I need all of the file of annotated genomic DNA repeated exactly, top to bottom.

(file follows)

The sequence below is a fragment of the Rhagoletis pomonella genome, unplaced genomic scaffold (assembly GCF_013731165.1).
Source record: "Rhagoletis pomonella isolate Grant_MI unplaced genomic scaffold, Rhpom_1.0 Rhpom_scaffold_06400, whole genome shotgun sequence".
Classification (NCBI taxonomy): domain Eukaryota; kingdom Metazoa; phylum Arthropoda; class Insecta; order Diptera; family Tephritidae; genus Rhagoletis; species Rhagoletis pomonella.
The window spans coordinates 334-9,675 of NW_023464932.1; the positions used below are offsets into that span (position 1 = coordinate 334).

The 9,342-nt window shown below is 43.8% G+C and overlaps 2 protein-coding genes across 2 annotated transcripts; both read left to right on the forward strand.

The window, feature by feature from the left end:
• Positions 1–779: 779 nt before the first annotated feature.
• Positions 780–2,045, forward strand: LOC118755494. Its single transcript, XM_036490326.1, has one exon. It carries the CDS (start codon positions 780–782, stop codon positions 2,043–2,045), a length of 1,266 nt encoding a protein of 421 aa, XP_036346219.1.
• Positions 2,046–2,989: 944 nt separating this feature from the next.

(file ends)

The sequence below is a fragment of the Rhagoletis pomonella genome, unplaced genomic scaffold (assembly GCF_013731165.1).
Source record: "Rhagoletis pomonella isolate Grant_MI unplaced genomic scaffold, Rhpom_1.0 Rhpom_scaffold_06400, whole genome shotgun sequence".
Classification (NCBI taxonomy): domain Eukaryota; kingdom Metazoa; phylum Arthropoda; class Insecta; order Diptera; family Tephritidae; genus Rhagoletis; species Rhagoletis pomonella.
The window spans coordinates 334-9,675 of NW_023464932.1; the positions used below are offsets into that span (position 1 = coordinate 334).

The 9,342-nt window shown below is 43.8% G+C and overlaps 2 protein-coding genes across 2 annotated transcripts; both read left to right on the forward strand.

The window, feature by feature from the left end:
• Positions 1–779: 779 nt before the first annotated feature.
• Positions 780–2,045, forward strand: LOC118755494. Its single transcript, XM_036490326.1, has one exon. It carries the CDS (start codon positions 780–782, stop codon positions 2,043–2,045), a length of 1,266 nt encoding a protein of 421 aa, XP_036346219.1.
• Positions 2,046–2,989: 944 nt separating this feature from the next.